‘I am sure he did not say that we ought not to be married.’

‘He did say that he thought you ought not to be married if —’

‘If what, sir?’

‘If there were probability that his daughter would not be well received as your wife. Then he asked me what would be my reception of her.’ Silverbridge looked up into his father’s face with beseeching imploring eyes as though everything now depended on the few next words that he might utter. ‘I shall think it an unwise marriage,’ said the Duke. Silverbridge when he heard this at once knew that he had gained his cause. His father had spoken of the marriage as a thing that was to happen. A joyous light dawned in his eyes, and the look of pain went from his brow, all which the Duke was not slow to perceive. ‘I shall think it an unwise marriage,’ he continued, repeating his words; ‘but I was bound to tell him that were Miss Boncassen to become your wife she would also become my daughter.’

‘Oh sir.’

‘I told him why the marriage would be distasteful to me. Whether I may be wrong or right I think it to be for the good of our country, for the good of our order, for the good of our individual families, that we should support each other by marriage. It is not as though we were a narrow class, already too closely bound together by family alliances. The room for choice might be wide enough for you without going across the Atlantic to look for her who is to be the mother of your children. To this Mr Boncassen replied that he was to look solely to his daughter’s happiness. He meant me to understand that he cared nothing for my feelings. Why should he? That which to me is deep wisdom is to him an empty prejudice. He asked me then how others would receive her.’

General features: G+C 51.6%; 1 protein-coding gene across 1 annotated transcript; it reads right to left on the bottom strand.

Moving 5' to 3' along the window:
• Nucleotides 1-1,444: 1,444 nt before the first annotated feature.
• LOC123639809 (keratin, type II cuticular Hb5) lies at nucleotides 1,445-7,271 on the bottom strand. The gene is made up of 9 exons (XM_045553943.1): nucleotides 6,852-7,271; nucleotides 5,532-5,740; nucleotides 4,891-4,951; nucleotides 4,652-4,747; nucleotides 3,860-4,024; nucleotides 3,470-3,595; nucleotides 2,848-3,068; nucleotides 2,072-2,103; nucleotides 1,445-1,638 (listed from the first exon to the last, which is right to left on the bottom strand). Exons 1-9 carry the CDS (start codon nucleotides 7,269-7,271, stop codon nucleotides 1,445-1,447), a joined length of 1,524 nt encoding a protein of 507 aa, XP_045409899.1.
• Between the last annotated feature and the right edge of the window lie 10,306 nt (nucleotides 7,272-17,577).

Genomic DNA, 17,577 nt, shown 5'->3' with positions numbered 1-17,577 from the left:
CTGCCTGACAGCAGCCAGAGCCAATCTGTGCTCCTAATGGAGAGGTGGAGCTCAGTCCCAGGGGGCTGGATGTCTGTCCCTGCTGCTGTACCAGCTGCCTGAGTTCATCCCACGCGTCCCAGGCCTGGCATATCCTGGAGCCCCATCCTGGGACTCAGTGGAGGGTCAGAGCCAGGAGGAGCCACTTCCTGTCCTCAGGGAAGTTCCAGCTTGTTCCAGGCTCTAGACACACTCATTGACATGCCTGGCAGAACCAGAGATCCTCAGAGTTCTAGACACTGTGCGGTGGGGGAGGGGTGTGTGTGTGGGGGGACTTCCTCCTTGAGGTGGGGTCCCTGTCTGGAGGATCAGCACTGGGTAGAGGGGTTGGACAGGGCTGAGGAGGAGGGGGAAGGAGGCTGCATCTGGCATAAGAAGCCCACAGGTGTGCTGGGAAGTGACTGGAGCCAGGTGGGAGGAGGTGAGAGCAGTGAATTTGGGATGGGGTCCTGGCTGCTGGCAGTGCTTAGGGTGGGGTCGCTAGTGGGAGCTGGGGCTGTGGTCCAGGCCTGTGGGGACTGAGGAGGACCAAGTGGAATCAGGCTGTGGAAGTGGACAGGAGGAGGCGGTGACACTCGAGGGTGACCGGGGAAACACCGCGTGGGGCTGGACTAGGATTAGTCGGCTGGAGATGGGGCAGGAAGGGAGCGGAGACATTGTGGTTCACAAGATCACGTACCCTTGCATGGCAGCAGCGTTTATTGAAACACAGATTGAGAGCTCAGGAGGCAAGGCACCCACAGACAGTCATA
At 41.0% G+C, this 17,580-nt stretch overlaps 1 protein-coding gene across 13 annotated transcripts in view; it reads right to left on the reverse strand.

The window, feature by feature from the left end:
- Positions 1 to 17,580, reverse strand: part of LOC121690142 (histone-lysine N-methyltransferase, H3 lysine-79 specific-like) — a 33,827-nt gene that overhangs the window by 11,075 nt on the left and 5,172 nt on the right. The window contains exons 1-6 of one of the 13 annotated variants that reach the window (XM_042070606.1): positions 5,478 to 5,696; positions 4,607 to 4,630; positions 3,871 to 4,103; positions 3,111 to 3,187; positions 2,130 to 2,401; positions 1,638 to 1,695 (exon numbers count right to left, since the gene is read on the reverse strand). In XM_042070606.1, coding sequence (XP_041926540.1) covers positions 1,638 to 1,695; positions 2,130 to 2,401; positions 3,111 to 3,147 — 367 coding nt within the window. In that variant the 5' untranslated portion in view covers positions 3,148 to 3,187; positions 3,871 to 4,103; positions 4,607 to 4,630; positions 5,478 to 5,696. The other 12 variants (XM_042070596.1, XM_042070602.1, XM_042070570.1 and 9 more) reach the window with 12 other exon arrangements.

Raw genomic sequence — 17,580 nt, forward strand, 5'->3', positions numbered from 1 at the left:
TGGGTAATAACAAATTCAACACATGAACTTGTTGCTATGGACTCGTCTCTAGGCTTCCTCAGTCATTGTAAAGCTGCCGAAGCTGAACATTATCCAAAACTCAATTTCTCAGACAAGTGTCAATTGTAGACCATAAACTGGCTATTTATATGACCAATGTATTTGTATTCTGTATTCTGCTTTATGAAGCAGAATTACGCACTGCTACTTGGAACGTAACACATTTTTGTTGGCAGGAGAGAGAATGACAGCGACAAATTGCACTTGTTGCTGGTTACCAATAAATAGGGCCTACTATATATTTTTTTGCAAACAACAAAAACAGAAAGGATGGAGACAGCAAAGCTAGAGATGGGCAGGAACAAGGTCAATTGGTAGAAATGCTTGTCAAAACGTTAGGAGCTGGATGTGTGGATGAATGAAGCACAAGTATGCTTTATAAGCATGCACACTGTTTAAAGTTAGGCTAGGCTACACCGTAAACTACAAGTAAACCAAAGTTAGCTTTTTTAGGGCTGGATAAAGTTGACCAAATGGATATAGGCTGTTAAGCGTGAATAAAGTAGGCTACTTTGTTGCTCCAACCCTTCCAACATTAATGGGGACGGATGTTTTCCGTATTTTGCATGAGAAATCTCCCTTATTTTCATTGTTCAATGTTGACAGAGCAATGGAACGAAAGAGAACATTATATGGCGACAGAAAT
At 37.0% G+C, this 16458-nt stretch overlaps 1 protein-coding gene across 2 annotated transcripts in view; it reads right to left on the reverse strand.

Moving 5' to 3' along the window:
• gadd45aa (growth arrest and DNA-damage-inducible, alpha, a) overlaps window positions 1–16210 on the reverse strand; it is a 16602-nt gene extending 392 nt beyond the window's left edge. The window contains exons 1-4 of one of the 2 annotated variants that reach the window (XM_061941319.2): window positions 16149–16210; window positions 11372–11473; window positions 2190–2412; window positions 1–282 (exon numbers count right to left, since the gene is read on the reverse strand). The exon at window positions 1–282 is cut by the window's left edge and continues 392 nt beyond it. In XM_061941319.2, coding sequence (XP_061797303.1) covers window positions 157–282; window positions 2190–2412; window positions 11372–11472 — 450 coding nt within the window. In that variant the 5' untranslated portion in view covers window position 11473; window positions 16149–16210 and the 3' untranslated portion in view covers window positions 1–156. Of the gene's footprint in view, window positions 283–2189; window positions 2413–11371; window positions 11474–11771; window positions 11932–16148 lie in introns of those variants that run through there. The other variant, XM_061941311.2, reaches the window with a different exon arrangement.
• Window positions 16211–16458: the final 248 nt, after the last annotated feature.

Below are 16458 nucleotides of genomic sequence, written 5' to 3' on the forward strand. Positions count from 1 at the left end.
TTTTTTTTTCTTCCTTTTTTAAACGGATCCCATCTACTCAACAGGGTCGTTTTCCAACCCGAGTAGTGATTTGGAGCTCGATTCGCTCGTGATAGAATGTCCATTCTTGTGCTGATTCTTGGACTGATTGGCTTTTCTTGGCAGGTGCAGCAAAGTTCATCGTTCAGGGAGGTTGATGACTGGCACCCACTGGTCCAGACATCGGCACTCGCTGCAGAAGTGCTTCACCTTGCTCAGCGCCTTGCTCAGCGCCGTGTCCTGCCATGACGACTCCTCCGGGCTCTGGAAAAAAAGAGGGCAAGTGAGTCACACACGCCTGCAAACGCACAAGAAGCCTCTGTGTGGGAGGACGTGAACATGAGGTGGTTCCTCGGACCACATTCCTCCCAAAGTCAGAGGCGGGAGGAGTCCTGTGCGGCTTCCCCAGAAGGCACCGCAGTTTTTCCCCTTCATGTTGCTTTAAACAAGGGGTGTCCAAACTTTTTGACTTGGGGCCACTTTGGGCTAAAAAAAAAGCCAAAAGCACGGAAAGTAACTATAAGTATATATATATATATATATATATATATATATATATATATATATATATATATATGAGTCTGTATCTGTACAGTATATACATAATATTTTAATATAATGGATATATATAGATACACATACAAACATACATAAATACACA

‘I am sure everybody would like her,’ said Silverbridge.

‘I like her. I like her very much.’

‘I am so glad.’

‘But still all this is a sorrow to me. When however he put that question to me about the world around her — as to those among whom her lot would be cast, I could not say I thought she would be rejected.’

‘Oh no!’ The idea of rejecting Isabel.

‘She has a brightness and a grace all her own,’ continued the Duke, ‘which will ensure her acceptance in all societies.’

‘Yes, yes; — it is just that, sir.’

‘You will be a nine days’ wonder — the foolish thing young nobleman who chose to marry an American.’

‘I think it will be just other way up, sir — among the men.’

‘But her place will I think be secure to her. That is what I told Mr Boncassen.’

‘It is all right with him, then — now?’

‘If you call it all right. You will understand of course that you are acting in opposition to my advice — and my wishes.’